Just before you go to offer your taxi driver a quarter pounder with cheese, just hear me out while I put things in simple English.
My dad comes from the holiest city in India, Banaras, an important sight for all Hindus. I have grown up following various customs and traditions, watching Ramayan cassettes on repeat and adhering to a beef free diet, in Australia, of all countries! Sausage sizzles are about as common here as dal and roti in India.
So after following all these traditions, learning about the various epics and their meanings and constantly making people feel bad when I tell them I cannot eat beef, all of a sudden I don’t have a religion?
I’m guessing the typical reaction would be: “but isn’t there like a billion of them in India?”
Yeah, there are a billion Hindus in India. But guess what, none of them practice Hinduism.
The term Hinduism has only been coined in recent times since the British Colonial rule in India. The term Hindu in essence is a geographical reference to someone who was born to the land that stretches over the entire Indian subcontinent.
What I am basically telling you is that all 1.25 billion people of India, as well as the people of Pakistan and Bangladesh are essentially Hindu. Their ancestral heritage all stems from the geographical land of the Hindus.
Don’t worry, I was shocked too. Like many others who have grown up with Indian culture and practices, I was blindly following the customs and traditions passed down to me, thinking I was practicing Hinduism.
So, if its not Hinduism, then what is it?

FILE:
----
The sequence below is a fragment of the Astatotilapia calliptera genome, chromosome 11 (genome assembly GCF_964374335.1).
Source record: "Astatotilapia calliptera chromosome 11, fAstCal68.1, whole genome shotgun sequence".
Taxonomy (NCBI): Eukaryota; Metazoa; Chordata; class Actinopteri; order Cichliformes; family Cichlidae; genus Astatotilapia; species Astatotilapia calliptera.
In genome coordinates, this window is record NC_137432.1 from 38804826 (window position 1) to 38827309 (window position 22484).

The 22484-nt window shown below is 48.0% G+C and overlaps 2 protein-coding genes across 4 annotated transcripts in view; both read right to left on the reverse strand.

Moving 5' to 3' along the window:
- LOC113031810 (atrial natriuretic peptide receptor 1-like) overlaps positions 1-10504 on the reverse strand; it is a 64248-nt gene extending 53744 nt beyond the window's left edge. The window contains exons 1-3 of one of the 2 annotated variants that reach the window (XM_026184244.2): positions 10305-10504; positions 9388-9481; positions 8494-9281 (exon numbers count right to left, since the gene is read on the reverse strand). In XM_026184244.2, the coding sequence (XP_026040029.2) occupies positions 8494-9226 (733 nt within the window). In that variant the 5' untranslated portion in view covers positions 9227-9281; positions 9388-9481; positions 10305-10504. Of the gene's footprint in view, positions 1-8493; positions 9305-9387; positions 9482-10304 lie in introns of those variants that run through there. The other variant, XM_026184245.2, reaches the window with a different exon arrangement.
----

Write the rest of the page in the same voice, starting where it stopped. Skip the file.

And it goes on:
This is a little more difficult to answer, but I’ll give it my best attempt.
I’m going to do this by using the Abrahamic religions of Christianity, Judaism and Islam. Each are intrinsically the same (I’ve definitely upset someone here).
Meaning, each have a holy doctrine (Bible, Torah, and Quran), a unified vision of a higher being or God, as well as a designated place of worship. See I told you they’re the same.
Back to my point – If you look at so called Hindu practices, none of these three elements are consistent.
Yeah, of course there are many holy scriptures in the concept of Hindu like the Bhagavad Gita, the Ramayan, Vedas, and Upanishads, but none act as a constitution, or the supreme doctrine of faith.
It is essentially each to their own.
You are a Hindu whether you worship a man, a woman, a monkey, a cow, or even a tree. Even if you worship nothing you are still a Hindu. Simply put, there is no belief system to the Hindu way of life. You can choose to believe in God or not believe in God and you are still Hindu. Every person has the ability to pick their own path to salvation.
I personally like the fact that there is no concrete idea of God amongst Hindus. We may carry on the beliefs of our families and ancestors, but we have complete freedom to make meaning of God in the way we want to.
Many religions say “God created us.” Having reflected on this topic for sometime now, as a Hindu, I believe that God is of our own making. It is not the ultimate, but the stepping stone towards achieving something meaningful in life.
We only have a short time on this earth. Making meaning is the only way we can grow, discover more about ourselves, and become better people. I am thankful to have been brought up in a deeply vibrant culture where individuality, interpretation and freedom reign supreme.